Maybe I could attempt to explain it like this. Literature is art, right? Painting is art, right? I own a very large painting (84 cm x 170 cm) by Tjariya (Nungalka) Stanley from Ernabella (pictured). If I was to describe to you what it represents, without you seeing it, I’d have a minimal chance of explaining beyond, colours, dots, size, and materials. If I was to explain that it was the story of “the older sister going a long way to get her younger sister and bring her back” as the artist has explained, you’d still have no idea. If I spoke of Wingellina and Docker River and inma, I’d confuse you even more. But it is still art right? It still evokes emotions, takes you on a journey when being viewed, even if you do not understand the detailed imagery or even the representation of the shapes. Does the fact that Tjariya (Nungalka) Stanley was originally taught batik by Daisy Baker following her visit to Indonesia in the 1970’s add more depth to your understanding of the painting? All relevant or irrelevant?
That’s how I explain post-exoticism as a literary art form, I don’t.
What is it all about? the critic of official literature asks in a high, worried voice, because, on the back cover, there is too little information or not enough for his purposes. All the same, if he takes to time to think, he’ll see that it’s about typical things: a person’s fate, the brutality of society and history, and a weakness striking the human species like a plague? the only direction for it to go is the worst.
The above quote is taken from “Post-Exotic Novels, Nȯvelles, and Novelists: Part Two” by Antione Volodine at ‘The New Enquiry’ http://thenewinquiry.com/essays/post-exotic-novels-n%C8%AFvelles-and-novelists-part-one/ so let’s delve a little further as I’m no “critic of official literature”. The back cover of “Post-Exoticism in Ten Lessons, Lesson Eleven”, says:
As with Antione Volodine’s other works (Minor Angels, We Monks & Soldiers), Post Exoticism in Ten Lessons, Lesson Eleven takes place in a corrupted future where a small group of radical writers – those who practice “post exoticism” – have been jailed by those in power and are slowly dying off. But before Lutz Bassmann, the last post exoticist writer, passes away, some journalists will try to pry out of him all the secrets of this powerful literary movement.
With its explanations of several key “post exoticist” ideas that appear throughout Volodine’s other books, Lesson Eleven provides a crucial entryway into one of the most ambitious literary projects of recent times: a project exploring the revolutionary power of literature.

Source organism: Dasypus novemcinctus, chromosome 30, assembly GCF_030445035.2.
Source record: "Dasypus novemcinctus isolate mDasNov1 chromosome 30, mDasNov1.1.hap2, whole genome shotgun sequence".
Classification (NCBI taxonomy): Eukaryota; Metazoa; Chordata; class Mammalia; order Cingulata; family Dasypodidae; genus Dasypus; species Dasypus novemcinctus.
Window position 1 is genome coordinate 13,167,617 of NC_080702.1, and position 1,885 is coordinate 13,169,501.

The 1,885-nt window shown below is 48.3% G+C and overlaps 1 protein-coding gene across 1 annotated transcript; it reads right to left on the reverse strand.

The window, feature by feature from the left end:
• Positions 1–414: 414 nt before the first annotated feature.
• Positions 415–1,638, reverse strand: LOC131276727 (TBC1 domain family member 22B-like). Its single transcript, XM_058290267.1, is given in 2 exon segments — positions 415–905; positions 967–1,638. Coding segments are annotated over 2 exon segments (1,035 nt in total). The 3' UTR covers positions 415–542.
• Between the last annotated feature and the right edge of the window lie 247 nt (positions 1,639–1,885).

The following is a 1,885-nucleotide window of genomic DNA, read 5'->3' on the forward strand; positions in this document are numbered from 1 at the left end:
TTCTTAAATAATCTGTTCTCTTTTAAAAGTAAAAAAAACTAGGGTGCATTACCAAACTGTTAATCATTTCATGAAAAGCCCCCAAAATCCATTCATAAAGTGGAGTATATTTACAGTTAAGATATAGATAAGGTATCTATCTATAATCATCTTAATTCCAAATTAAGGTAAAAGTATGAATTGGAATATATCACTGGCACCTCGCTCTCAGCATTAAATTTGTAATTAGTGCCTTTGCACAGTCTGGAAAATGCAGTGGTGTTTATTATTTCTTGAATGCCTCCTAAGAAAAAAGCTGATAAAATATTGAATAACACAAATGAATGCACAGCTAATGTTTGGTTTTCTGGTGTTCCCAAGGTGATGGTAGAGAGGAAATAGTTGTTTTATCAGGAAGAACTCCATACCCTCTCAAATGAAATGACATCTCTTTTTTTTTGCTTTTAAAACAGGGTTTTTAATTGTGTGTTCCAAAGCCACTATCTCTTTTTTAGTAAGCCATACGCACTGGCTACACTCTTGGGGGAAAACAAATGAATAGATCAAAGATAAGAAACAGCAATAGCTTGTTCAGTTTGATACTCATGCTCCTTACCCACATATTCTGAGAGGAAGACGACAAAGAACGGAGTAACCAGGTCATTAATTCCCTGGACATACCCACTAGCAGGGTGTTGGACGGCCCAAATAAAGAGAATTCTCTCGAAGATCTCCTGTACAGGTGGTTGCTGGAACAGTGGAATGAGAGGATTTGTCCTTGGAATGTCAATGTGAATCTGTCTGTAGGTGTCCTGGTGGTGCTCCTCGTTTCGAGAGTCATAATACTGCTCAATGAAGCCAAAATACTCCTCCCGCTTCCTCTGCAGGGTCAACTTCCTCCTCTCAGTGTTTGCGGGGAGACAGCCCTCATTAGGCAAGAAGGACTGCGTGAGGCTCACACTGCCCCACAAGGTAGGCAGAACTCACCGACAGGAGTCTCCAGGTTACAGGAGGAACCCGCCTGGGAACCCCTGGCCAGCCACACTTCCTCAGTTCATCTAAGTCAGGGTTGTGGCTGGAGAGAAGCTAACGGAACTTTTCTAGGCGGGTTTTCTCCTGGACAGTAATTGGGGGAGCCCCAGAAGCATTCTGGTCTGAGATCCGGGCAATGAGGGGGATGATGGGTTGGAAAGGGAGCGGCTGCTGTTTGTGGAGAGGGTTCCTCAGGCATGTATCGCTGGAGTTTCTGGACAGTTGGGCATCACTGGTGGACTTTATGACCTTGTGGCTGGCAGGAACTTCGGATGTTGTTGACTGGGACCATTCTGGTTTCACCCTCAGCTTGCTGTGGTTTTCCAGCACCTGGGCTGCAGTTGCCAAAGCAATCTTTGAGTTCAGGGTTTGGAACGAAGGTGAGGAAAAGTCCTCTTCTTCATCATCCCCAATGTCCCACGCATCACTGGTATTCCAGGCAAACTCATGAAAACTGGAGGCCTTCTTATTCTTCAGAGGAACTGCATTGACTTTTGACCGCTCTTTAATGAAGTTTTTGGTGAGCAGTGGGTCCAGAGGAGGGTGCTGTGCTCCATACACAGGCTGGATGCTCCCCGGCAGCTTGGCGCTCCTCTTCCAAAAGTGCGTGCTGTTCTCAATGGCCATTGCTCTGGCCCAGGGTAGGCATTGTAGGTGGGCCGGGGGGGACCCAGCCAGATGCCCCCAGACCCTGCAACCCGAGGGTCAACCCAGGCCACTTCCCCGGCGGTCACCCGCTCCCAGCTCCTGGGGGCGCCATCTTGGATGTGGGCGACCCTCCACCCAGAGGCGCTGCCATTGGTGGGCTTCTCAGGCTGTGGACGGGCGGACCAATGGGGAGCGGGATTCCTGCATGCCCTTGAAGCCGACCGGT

Our book takes the form of a single 73 page paragraph interrupted with ten lessons, listing the dissidents (all Volodine pseudonyms), a listing of all of their works (343 in all, which is 7 cubed, and that is not irrelevant) and eight explanations or critiques of the works.
You make up new literary genres that don’t seen experimental at all; instead they seem viable, and like they won’t change afterward, except for in the details.
Volodine has other works of this sweeping opus available in English: Minor Angels, Writers, Naming the Jungle, We Monks and Soldiers (as Lutz Bassmann) and In the Time of the Blue Ball (as Manuela Draeger), this book featuring the last remaining post exoticist writer, Lutz Bassmann, explores the assumed writers jailed, the penal system a metaphor for the constraint of literature as we know it.
Have I repeated myself? One of the features of the movement includes a structure where some of the works are identical, just slightly different versions. A technique designed to “bring down the capitalist order and its wars”. The Shaggå, for example, “always breaks down into two distinct textual masses; one part, a series of seven sequences rigorously identical in length and tone; the other, a commentary, in which the style and dimensions are free”:
The obtained effect has implications that go beyond the aesthetic. It is in relation with the status of the reader, of the listener. The Shaggå seems to address a reader who is in close ideological and cultural connivance with the author, but it plays before a vast, unknown audience, among which unfriendly entities are dissimulated.
Am I floating in a dream and reading at the same time? Or am I reading whilst dreaming?
These suggestions always have a filigreed character, designed to connect the unconscious with the conscious.
Other styles are the Romånce:
No author forgets that readers exterior to post-exoticism, exterior to the high-security sector, sympathizers of every species, can venture into the post-exotic sphere. It is a perilous journey for them, with no chance of rescue, in the middle of obsessions and shames that none of their certainties at departure will help them to surmount. We see to it that they are welcomed into the closed world of the text and that they learn how to visit it without losing their sense of self.
So how do you review a work where yourself as the reader is complicit in the crimes of the post-exotic genre?
We all know that it is hazardous to analyse the post-exotic production with terms conceived by official literary critics, made for performing autopsies on the textual cadavers that riddle their morgues.
As a reader do you want to share with Volodine “the labyrinths, the dysfunctions, and the absurd valors, and the fears, and the dreams, and the literatures.”?
Trust me, a journey you will either adore or despise, a trip where you’ll possibly search out all the mysterious works available on the 343 “by the same author, in the same collection” listing in this book, a book where there are only ten lessons, or are there eleven? Should I explain this a little further? I could start by comparing..